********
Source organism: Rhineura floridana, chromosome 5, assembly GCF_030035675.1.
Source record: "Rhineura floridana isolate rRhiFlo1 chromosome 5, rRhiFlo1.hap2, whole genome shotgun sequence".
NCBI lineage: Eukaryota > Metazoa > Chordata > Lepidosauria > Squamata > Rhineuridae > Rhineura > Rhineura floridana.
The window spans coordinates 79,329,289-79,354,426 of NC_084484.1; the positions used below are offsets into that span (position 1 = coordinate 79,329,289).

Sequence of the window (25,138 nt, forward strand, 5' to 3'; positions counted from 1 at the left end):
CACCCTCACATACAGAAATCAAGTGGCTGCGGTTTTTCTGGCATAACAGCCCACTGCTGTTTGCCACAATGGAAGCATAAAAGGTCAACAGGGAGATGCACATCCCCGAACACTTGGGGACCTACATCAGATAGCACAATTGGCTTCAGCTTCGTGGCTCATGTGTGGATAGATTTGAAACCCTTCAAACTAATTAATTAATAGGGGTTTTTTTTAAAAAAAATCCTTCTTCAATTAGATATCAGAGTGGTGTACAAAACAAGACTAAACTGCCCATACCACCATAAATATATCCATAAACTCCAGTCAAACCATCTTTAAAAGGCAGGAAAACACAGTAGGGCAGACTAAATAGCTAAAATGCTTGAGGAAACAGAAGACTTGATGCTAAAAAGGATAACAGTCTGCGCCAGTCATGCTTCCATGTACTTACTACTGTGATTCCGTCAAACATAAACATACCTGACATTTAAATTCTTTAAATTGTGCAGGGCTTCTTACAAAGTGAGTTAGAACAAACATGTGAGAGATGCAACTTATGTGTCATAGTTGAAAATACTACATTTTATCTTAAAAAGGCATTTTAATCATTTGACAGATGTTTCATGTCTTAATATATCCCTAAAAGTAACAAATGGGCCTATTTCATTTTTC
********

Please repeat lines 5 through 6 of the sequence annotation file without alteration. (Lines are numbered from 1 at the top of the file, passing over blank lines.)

Sequence of the window (25,138 nt, forward strand, 5' to 3'; positions counted from 1 at the left end):
CACCCTCACATACAGAAATCAAGTGGCTGCGGTTTTTCTGGCATAACAGCCCACTGCTGTTTGCCACAATGGAAGCATAAAAGGTCAACAGGGAGATGCACATCCCCGAACACTTGGGGACCTACATCAGATAGCACAATTGGCTTCAGCTTCGTGGCTCATGTGTGGATAGATTTGAAACCCTTCAAACTAATTAATTAATAGGGGTTTTTTTTAAAAAAAATCCTTCTTCAATTAGATATCAGAGTGGTGTACAAAACAAGACTAAACTGCCCATACCACCATAAATATATCCATAAACTCCAGTCAAACCATCTTTAAAAGGCAGGAAAACACAGTAGGGCAGACTAAATAGCTAAAATGCTTGAGGAAACAGAAGACTTGATGCTAAAAAGGATAACAGTCTGCGCCAGTCATGCTTCCATGTACTTACTACTGTGATTCCGTCAAACATAAACATACCTGACATTTAAATTCTTTAAATTGTGCAGGGCTTCTTACAAAGTGAGTTAGAACAAACATGTGAGAGATGCAACTTATGTGTCATAGTTGAAAATACTACATTTTATCTTAAAAAGGCATTTTAATCATTTGACAGATGTTTCATGTCTTAATATATCCCTAAAAGTAACAAATGGGCCTATTTCATTTTTC